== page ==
Raul Castro offers much to ponder
Cuba's President, Raul Castro, has proposed term limits for office holders "in the Party, the State and the Government".
By Sir Ronald Sanders
BRIDGETOWN, Barbados, Thursday April 21, 2011 - Cuba’s President, Raul Castro, has proposed term limits for office holders “in the Party, the State and the Government”. He has done so because, as he put it, “we (in Cuba) are faced with the consequences of not having a reserve of well-trained replacements with sufficient experience and maturity to undertake the new and complex leadership responsibilities”.
Critics of the Cuban government have been quick to point out that term limits now will have no effect on Raul Castro or his older brother, Fidel. They have both dominated the party and government machinery since the Cuban revolution. Term limits of two five-year periods introduced now would have little effect on Raul who is 79 and who took over from Fidel as President in 2008. Given good health, he could remain in office until 2018 when he will be 86. As for Fidel, while he remained first secretary of the Communist Party after giving up the Presidency of the country, he is already 84 and not in great health.
Although Raul has raised the issue of term limits in the context of Cuba, it interesting for other countries too, particularly as his proposition goes beyond the government to include political parties.
“Few would argue that the system of open contest between parties is not a good thing both for democracy and for the generation of new ideas”. --Sir Ronald Sanders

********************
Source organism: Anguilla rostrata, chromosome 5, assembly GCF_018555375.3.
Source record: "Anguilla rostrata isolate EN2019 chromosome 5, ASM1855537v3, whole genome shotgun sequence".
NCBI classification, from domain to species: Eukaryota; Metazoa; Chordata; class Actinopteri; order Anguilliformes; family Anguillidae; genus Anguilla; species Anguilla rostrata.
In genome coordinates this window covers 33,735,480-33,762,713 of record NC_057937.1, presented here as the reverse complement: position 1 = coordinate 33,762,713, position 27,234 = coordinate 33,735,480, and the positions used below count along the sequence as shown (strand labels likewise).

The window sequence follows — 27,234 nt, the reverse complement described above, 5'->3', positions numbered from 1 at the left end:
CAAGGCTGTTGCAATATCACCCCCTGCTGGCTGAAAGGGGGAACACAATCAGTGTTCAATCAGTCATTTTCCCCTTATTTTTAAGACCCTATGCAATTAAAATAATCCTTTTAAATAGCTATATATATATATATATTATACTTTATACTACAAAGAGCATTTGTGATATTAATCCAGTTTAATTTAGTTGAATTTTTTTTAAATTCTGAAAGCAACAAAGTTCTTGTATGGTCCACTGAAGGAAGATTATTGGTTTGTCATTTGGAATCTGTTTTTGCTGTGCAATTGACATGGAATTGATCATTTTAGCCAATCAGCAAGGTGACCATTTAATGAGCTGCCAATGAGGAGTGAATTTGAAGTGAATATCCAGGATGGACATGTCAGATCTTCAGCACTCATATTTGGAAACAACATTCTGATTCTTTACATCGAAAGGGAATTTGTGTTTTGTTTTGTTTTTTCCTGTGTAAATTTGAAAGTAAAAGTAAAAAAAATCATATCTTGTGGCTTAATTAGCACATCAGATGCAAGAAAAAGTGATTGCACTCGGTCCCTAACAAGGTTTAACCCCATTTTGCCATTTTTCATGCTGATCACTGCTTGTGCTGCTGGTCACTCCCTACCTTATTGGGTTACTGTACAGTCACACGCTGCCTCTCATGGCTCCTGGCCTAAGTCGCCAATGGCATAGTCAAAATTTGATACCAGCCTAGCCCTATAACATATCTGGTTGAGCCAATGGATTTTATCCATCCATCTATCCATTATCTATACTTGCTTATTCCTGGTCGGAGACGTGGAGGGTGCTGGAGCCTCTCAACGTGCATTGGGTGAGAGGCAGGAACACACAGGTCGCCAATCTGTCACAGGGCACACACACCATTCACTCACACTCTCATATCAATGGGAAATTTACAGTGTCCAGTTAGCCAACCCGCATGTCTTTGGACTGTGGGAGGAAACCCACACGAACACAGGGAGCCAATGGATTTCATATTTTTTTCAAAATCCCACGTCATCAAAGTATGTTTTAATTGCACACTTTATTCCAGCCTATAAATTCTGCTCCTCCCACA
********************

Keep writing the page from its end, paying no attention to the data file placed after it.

The United States has had a system of term limits for its head of government since 1947. The twenty-second amendment of the Constitution states that holding of the Office of President in limited to two terms. The US is, therefore assured of a new leader every 8 years after robust debates within parties, and then between them.
Similarly, the constitutions of many Latin American countries restrict holders of Presidential office to two terms.
Recently, the constitutional restriction in at least three Latin American countries has been a source of great contention. In Venezuela, President Hugo Chavez managed to secure an amendment to the Constitution allowing him to contest Presidential elections beyond two terms. He had earlier failed to get the required vote in a referendum. Reports indicate that the Supreme Electoral Council of Nicaragua has also decided to allow current President Daniel Ortega to run for re-election amid mass demonstrations against it. And, Honduras saw the sitting President, Manuel Zelaya, ousted in 2009 when he also attempted to hold a referendum on re-writing the Constitution. Many of his opponents calculated that his intention was to overturn terms limits on the Presidency.
Up to a few weeks ago, the President of the Dominican Republic, Leonel Fernandez, was reported to be actively considering running for a third consecutive term even though the current constitution — adopted in January 2010 under an agreement between Fernández and the main opposition party — limits presidents to two consecutive four-year terms. However, he has now announced that he will not be doing so. Instead, his wife, Margarita Cedeño de Fernández, has been approved by his political party as a possible presidential candidate for the 2012 elections. Under the present Constitution, President Hernandez can seek re-election after skipping a term. Cynics regard the approval of his wife as a Presidential candidate as a way of keeping the post safe for his return.